Family Names

Saturday, 3 February 2018

Sepia Saturday 404 - Dance

They met at Leggatt’s Ballroom somewhere around 1923/4 when Myrtle was only 17 years old and Lincoln a year older.

1924 'SOCIAL', Table Talk (Melbourne, Vic. : 1885 - 1939), 16 October, p. 37. , viewed 03 Feb 2018, http://nla.gov.au/nla.news-article146559385

Were they there for dancing lessons or there to meet others, we will probably never know.
At the time they met, Myrtle was living with her parents in rented premises behind her sister’s (Doris) shop in Greville Street, Prahran, near the train station. They lived a few doors down from Leggatt’s Ballroom.[i]

1924 'Advertising', The Age (Melbourne, Vic. : 1854 - 1954), 28 May, p. 20. , viewed 03 Feb 2018, http://nla.gov.au/nla.news-article203661732 

The family moved when Doris got married in 1925 to Percival Carter.  They then operated a mixed business (milk bar) to make ends meet.

Lincoln was a member of the Australian Citizen Forces (SERN 205018).[ii] The picture below was in my grandmother’s collection of photos. The couple on the far right are my maternal grandparents Myrtle Bassett & Lincoln Todman.

Photographer Unknown, Myrtle Bassett & Lincoln Todman dancing at the ANA picnic, circa 1924, Seymour [B062]
The back of photo reads “Seymour, ANA day Jan 30th 19?4 Dancing”[?=undecipherable, thought to be 1924] ANA in the acronym for the Australian Natives Association, the event could have possibly been a fundraiser picnic. The event may have been a celebration of Australia Day.
As a member of the Australian Citizen Forces Lincoln may have been in Seymour for training purposes and perhaps Myrtle was visiting for the day ...  – if only the photo could talk.

This post is part of  Sepia Saturday 404 : 3 February 2018

Notes:-
“When the ANA was formed, it had two aims to act as a friendly society offering financial support to its members in need, and to promote the moral, social and intellectual improvement of its members. It shunned traditional friendly society practices of ritual and regalia and set its sights on influencing public thinking and government policy on a range of issues related to Australian nationalism.”[iii]




[i] Myrtle Sharp, in conversation with Sandra Williamson, 2008 [authors personal recollection]
[ii] NAA A9301, 205018  TODMAN LINCOLN JAMES : Service Number - 205018 :
[iii] Research Data Australia. (2018). Correspondence [Australian Natives' Association / Australasian Women's Association]. [online] Available at: https://researchdata.ands.org.au/correspondence-australian-natives039-women039s-association/163730 [Accessed 3 Feb. 2018].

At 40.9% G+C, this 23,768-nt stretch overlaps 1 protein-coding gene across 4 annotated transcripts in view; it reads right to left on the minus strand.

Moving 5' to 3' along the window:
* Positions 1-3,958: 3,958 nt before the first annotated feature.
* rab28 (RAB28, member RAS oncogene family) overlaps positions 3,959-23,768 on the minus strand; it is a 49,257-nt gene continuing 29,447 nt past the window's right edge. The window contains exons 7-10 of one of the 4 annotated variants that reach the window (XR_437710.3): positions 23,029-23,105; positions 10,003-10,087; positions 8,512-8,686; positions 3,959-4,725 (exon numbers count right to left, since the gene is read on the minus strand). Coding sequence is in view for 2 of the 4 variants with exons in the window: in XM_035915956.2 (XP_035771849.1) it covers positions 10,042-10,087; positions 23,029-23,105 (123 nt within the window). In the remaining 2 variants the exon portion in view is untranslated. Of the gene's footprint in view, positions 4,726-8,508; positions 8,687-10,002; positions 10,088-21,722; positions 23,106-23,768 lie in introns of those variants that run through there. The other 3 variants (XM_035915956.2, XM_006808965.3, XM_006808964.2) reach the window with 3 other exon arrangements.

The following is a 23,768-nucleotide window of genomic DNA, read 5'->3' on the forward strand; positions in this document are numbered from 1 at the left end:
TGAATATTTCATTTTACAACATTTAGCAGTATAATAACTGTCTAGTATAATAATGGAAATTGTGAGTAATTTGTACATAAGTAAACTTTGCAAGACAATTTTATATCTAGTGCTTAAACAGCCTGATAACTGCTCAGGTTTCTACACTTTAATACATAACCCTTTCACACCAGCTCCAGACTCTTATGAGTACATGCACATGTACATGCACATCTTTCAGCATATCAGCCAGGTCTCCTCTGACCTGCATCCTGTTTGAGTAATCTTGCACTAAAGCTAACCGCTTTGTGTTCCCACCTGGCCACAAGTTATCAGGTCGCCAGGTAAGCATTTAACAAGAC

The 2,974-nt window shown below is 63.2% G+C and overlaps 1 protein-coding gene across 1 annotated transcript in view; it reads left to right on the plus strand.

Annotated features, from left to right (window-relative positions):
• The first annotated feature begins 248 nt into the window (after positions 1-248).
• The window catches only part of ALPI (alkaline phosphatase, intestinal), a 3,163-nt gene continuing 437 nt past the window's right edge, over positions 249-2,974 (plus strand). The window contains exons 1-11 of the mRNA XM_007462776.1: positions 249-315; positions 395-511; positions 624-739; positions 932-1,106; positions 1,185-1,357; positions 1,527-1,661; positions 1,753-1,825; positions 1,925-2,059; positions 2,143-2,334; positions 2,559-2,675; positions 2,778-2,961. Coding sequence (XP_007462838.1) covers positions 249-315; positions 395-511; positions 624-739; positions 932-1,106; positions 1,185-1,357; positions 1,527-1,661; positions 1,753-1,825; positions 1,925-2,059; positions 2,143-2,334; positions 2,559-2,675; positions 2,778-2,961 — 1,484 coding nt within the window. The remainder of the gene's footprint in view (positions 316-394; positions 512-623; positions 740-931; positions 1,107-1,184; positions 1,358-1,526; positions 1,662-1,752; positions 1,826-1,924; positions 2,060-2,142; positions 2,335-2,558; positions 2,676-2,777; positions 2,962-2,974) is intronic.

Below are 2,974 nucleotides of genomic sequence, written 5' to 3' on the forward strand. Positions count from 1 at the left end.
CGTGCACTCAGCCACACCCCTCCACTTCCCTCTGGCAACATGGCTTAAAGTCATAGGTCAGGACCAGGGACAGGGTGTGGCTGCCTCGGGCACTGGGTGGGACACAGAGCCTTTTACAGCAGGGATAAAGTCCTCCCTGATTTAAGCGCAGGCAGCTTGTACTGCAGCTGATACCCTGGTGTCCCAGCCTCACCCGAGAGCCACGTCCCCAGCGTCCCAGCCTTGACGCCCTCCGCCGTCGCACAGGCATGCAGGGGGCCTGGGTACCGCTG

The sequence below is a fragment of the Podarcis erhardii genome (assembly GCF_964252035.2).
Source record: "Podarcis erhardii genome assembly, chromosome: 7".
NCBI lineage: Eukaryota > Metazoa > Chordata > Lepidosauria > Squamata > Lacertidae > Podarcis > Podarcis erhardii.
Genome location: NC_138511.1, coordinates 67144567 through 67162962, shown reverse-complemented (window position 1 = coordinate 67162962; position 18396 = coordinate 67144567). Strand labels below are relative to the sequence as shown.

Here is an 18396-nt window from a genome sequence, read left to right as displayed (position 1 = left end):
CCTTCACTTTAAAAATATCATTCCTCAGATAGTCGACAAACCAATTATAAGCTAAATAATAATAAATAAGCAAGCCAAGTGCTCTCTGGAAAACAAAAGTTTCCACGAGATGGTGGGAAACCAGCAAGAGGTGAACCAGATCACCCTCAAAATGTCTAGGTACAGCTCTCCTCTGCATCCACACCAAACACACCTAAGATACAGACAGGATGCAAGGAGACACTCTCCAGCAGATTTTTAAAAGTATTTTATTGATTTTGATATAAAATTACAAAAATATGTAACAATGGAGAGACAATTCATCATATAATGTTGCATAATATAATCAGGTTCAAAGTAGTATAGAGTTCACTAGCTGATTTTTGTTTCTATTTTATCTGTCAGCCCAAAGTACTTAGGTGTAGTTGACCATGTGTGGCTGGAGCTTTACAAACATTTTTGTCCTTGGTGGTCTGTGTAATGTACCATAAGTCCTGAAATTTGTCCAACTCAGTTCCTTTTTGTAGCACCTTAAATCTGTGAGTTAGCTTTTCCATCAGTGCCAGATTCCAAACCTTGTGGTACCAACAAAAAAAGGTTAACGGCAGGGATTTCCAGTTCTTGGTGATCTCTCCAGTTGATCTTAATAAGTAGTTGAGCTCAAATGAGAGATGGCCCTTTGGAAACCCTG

11 comments:

  1. The ad for the ballroom is an interesting reflection of the times. The dance photo is just so charming. I am jealous I could not find a photo of anyone in my family couple-dancing.

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    1. I have had the photo for a while but until this Sepia theme I hadn't looked closely at the image or thought much about. Good reason to keep on participating in Sepia Saturday.

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  2. I'm with Wendy. That dancing photo is priceless! I had a great-grand uncle who was a prize-winning waltzer -- and taught for awhile, too -- and I would give anything for a photo of him on the dance floor.

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    1. It's amazing that you don't have a photo of him dancing but I suppose in those days such a photo would be scarce given the cost of photographs and the difficulty in taking images of moving objects.

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  3. My Mom & Dad took ballroom dance lessons and attended class-sponsored balls. And they taught all us kids to dance - the waltz, fox trot, tango, rumba, samba, mambo . . . and I loved dancing all those dances. The only problem was it was hard to find guys my age who knew how to do them. One boyfriend actually asked my Dad to teach him some steps so he could do the dances with me. What a sweetheart. Not the one I married, however.

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    1. From what I understand there is a high demand for men who can dance well. I also took ballroom dancing lessons when I was young but as my eventual partner didn't like to dance I didn't take it any further

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  4. A perfect photo for the theme, with wonderful movement! I blinked at the term "milk bar", which I've not heard of before. Now thanks to Wikipedia, I understand that it's the Australian equivalent of a corner shop or deli.

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    1. I sometimes forget that our (Australian English) is different to other versions of English both American and Queens english.

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  5. My first question was about milk bar...thanks to Mike for answering it for me. That's such a great photo of the dancers posed for you, of your grandparents.

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  6. What Joyfull Dancing ! They Look To Be Having A Ball!

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